Herrera: I don’t know that that is a necessary precondition in the progression to impart higher cognitive capabilities to machine-vision systems. After all, airplanes don’t have to flap their wings to create lift. But I do think that there are several applications in the machine-vision realm that can benefit from allowing a machine to be trained simply by “observing” how an experienced human operator performs an inspection task to automatically “learn” some basic rules.
An interesting application in this area is the work led by Michalski and colleagues at the Machine Learning and Inference Laboratory of George Mason University, where they are using inductive learning algorithms on x-ray images of luggage to detect blasting caps. At Perceptics we have developed our own set of inductive learning algorithms that we have used very successfully to generate very accurate classifiers for identifying the alphanumeric numbers and the state, province or country of origin of license plates of vehicles traveling through a checkpoint. The challenge is how to automate the learning process so that it can take place without compromising the overall stability of the decision-making system.
There is some higher-level learning process that allows humans to recognize objects that they have seen only once before. I don’t think that process can be modeled using a neural approach. Instead, the ability to build and maintain abstract models based on information extracted from image data can lead to practical solutions to relatively complex problems.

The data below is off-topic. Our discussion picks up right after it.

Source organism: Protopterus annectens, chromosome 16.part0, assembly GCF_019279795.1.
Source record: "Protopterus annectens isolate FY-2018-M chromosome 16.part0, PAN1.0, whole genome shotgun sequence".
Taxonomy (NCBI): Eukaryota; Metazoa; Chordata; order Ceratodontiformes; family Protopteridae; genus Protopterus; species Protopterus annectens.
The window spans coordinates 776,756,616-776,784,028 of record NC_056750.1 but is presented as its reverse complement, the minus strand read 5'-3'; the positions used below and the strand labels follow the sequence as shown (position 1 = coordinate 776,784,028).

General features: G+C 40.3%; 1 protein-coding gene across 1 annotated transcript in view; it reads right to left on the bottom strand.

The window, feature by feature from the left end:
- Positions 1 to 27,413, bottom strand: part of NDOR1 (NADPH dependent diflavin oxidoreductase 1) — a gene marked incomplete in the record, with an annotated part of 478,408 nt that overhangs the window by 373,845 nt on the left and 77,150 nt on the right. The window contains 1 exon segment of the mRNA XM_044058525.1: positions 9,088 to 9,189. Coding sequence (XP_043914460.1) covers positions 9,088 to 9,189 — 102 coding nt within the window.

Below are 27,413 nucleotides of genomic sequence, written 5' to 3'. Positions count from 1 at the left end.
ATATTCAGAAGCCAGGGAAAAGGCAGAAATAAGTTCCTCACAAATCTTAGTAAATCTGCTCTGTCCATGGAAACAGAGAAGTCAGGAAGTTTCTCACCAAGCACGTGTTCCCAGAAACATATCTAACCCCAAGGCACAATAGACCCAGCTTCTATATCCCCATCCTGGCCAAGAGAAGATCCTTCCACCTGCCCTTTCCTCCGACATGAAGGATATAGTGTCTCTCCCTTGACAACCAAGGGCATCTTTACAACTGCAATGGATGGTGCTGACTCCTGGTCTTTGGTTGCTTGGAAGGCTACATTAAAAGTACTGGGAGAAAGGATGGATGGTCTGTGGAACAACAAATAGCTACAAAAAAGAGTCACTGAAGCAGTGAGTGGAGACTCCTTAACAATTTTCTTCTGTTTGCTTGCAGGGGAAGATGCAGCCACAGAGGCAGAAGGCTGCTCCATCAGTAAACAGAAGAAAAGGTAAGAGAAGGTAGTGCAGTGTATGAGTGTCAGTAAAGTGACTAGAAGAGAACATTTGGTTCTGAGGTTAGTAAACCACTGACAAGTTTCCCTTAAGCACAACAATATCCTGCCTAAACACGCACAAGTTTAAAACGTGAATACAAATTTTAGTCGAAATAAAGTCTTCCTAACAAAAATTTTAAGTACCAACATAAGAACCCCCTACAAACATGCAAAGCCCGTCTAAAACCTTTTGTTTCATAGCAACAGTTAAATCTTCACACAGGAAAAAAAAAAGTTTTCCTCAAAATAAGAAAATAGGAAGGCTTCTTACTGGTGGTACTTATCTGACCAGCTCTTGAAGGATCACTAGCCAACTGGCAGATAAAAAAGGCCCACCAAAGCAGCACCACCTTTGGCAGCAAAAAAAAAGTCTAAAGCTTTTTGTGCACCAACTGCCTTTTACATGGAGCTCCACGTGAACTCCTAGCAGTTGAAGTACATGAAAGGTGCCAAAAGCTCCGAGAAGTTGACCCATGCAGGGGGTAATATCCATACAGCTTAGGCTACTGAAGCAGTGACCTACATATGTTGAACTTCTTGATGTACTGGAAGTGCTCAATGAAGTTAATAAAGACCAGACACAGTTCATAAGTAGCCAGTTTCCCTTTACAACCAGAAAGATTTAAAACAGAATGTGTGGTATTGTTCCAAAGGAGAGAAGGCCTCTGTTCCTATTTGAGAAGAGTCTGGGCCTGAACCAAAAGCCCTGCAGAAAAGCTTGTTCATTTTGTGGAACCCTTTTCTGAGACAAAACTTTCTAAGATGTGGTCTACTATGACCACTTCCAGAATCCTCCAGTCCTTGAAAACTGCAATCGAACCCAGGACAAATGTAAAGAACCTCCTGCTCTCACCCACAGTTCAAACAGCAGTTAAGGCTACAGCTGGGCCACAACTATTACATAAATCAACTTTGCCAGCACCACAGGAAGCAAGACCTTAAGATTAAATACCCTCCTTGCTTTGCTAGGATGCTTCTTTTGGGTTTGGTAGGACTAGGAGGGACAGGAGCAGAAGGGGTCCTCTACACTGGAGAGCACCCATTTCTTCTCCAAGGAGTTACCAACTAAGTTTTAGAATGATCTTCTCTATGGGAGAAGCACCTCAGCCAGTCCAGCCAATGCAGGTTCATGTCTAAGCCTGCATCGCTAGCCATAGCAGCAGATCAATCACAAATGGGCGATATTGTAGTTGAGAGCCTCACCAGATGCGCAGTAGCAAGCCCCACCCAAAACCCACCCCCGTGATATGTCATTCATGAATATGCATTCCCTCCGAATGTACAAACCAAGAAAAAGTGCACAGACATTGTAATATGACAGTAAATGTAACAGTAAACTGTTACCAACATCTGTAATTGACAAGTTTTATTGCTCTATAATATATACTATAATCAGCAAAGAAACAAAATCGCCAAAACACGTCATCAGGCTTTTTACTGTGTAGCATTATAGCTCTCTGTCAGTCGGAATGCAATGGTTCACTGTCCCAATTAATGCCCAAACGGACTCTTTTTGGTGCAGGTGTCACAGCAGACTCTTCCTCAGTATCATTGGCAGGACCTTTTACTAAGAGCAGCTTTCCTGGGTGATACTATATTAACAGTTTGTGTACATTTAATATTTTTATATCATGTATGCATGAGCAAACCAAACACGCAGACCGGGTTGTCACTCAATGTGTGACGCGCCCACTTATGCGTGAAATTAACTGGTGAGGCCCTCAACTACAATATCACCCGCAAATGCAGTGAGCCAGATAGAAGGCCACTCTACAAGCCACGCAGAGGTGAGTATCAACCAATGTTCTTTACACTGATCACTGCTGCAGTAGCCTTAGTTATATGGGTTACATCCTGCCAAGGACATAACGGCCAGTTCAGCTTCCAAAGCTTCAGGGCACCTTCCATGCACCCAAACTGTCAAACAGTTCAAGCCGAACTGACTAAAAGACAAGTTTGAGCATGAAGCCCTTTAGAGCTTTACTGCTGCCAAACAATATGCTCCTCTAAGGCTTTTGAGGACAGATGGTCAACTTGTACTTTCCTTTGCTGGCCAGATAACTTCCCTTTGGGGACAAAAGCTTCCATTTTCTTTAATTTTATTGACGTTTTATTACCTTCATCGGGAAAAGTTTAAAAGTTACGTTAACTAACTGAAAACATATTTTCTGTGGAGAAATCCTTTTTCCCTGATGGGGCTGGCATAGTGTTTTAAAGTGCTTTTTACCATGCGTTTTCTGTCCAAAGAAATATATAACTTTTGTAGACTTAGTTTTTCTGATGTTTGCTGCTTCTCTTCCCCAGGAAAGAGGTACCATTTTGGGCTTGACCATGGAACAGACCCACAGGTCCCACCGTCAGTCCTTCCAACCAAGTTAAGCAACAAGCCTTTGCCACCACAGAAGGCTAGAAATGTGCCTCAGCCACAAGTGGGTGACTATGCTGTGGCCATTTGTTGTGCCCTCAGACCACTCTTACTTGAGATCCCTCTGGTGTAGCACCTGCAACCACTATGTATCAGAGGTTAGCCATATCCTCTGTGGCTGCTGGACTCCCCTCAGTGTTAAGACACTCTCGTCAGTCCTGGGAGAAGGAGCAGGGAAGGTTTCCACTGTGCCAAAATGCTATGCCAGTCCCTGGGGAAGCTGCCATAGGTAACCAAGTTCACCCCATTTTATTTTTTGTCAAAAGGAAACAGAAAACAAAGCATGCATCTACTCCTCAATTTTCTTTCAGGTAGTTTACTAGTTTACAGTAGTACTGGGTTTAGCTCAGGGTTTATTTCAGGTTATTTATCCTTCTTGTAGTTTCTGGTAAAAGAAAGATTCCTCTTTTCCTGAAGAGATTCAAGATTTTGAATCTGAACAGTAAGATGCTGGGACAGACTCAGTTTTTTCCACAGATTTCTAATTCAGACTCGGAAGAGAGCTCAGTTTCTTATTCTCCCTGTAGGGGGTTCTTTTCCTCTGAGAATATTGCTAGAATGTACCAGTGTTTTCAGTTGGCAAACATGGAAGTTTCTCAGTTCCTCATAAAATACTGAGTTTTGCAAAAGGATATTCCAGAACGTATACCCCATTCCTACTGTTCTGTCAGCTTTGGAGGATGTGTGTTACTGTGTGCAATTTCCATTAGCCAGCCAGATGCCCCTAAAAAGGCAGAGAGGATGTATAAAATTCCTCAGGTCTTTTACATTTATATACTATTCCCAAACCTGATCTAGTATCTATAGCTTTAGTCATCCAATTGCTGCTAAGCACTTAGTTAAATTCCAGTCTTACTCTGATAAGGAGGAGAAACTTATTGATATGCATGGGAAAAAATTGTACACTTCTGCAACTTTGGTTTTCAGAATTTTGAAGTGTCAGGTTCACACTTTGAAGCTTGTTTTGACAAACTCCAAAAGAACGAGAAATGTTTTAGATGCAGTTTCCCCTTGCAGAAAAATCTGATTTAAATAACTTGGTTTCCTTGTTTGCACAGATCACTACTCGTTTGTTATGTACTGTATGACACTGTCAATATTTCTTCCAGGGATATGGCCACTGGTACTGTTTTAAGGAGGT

VSD: Which other wavelengths do you see becoming increasingly important in the next five years and why?
Herrera: For machine inspection, I think ultraviolet (UV) has been largely ignored. UV-sensitive imagers and lenses are relatively expensive and hard to get. However, some surface defects are easier to detect using illumination in the UV range.
For medical imaging and security applications, terahertz radiation looks the most promising due to its interesting properties and behavior with respect to living tissue and its ability to penetrate clothing, paper, and plastics. An immediate use for terahertz could be security screening at airports and sensitive facilities, where its ability to image concealed weapons through clothing and its potential for detecting plastic explosives could prove very useful.
VSD: Which areas present the most opportunities for engineers involved in machine vision or image processing?
Herrera: Ever since 9/11/2001, all applications dealing with security, such as law enforcement, protection, crime prevention, surveillance, and forensic analysis, have incorporated video images into the volume of data that is continuously captured, analyzed, and stored. I think this is a vast field with lots of potentially profitable opportunities.
Juan Herrera is technical director at Perceptics, Knoxville, TN, USA; www.perceptics.com. He has a Ph.D. in computer engineering from the University of Tennessee and more than 20 years of experience in optical character recognition, machine vision, artificial intelligence, image processing, and pattern recognition. Editor in chief Conard Holton spoke to him about trends in security and character recognition.